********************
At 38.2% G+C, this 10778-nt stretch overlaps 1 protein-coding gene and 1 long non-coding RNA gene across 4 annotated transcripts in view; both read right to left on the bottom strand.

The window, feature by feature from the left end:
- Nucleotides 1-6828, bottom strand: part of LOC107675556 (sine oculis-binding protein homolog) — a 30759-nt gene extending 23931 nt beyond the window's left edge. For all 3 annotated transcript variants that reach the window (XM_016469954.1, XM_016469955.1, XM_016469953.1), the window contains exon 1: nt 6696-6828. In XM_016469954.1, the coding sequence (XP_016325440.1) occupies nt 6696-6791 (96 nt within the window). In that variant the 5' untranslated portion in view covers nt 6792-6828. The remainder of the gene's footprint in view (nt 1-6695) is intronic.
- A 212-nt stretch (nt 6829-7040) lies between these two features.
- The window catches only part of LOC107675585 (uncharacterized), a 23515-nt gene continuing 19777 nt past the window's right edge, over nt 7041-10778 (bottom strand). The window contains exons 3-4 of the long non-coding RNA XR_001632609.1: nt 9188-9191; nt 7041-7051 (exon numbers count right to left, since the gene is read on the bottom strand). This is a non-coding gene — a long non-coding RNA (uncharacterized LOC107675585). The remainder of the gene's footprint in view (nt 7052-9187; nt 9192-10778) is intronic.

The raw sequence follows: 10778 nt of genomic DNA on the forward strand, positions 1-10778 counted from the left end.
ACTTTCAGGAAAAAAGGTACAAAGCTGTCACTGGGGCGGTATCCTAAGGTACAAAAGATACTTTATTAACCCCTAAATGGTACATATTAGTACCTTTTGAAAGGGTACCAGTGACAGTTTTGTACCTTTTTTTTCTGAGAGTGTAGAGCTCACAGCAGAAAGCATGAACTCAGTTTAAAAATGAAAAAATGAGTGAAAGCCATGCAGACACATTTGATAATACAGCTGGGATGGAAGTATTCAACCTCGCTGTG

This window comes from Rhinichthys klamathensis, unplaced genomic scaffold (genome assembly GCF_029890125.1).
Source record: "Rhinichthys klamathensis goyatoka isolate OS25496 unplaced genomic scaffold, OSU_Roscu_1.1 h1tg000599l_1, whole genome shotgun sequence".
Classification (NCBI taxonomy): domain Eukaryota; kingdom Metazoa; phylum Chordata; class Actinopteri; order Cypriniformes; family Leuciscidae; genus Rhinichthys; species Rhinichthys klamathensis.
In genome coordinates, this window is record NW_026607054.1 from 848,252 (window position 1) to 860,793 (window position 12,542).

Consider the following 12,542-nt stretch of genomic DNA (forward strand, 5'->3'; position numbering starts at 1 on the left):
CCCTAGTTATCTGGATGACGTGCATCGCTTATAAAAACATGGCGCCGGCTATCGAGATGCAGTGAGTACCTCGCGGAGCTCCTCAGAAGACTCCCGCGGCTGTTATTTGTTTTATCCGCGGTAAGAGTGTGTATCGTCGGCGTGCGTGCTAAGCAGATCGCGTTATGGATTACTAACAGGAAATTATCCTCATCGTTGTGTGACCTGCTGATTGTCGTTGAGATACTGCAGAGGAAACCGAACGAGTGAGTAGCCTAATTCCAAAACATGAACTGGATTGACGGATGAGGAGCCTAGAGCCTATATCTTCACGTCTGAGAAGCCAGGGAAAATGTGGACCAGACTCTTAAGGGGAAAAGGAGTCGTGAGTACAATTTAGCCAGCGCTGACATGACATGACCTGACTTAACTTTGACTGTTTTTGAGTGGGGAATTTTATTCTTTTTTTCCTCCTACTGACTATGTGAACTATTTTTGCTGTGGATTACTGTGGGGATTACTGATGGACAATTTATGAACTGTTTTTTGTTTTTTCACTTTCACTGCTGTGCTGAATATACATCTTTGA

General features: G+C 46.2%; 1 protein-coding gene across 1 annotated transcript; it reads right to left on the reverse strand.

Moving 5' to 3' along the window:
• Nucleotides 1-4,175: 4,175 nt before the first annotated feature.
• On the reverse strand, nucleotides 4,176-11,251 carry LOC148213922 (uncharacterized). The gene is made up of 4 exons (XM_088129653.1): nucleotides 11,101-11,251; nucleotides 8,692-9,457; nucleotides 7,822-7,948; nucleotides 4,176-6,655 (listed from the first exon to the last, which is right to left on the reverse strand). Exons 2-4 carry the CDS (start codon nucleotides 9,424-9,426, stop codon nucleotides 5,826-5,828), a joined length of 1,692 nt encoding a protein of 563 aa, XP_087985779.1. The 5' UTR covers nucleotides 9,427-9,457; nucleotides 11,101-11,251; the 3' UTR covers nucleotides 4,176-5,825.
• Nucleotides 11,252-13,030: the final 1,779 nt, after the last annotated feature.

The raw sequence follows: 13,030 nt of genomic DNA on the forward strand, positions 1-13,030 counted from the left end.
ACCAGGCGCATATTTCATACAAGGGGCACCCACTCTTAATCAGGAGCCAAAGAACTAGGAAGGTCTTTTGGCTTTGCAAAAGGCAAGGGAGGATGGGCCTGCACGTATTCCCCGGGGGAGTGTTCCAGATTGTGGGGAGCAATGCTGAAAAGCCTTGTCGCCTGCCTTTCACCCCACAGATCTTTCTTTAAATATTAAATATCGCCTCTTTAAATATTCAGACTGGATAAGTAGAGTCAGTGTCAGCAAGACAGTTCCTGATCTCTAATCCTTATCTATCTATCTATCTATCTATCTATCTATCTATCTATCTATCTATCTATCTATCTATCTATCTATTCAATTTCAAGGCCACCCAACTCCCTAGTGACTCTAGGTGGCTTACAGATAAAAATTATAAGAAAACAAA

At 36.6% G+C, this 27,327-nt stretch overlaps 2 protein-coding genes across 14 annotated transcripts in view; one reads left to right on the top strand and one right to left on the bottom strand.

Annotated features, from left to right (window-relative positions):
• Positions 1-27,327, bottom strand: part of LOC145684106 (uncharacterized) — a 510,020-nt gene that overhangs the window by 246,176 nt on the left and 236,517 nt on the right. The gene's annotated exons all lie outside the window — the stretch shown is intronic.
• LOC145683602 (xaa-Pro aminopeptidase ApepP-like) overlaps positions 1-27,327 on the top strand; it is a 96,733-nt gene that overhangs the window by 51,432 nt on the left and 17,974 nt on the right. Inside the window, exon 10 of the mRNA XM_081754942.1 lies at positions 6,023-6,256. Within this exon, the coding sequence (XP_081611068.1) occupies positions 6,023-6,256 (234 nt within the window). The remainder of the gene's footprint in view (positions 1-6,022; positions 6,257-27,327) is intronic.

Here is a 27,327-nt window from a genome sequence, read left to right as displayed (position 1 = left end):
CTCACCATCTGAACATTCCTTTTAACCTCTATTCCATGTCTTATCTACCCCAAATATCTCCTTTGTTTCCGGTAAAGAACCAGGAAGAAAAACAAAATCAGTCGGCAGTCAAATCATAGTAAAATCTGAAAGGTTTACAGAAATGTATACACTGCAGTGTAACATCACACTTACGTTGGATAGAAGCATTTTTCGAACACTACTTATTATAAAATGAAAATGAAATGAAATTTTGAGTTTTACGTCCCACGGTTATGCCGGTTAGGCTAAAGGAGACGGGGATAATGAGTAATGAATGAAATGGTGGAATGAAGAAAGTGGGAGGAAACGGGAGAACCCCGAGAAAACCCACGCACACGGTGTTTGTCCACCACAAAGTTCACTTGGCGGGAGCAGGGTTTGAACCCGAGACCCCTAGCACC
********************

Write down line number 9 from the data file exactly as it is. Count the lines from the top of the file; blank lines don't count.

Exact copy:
Source record: "Rhinichthys klamathensis goyatoka isolate OS25496 unplaced genomic scaffold, OSU_Roscu_1.1 h1tg000599l_1, whole genome shotgun sequence".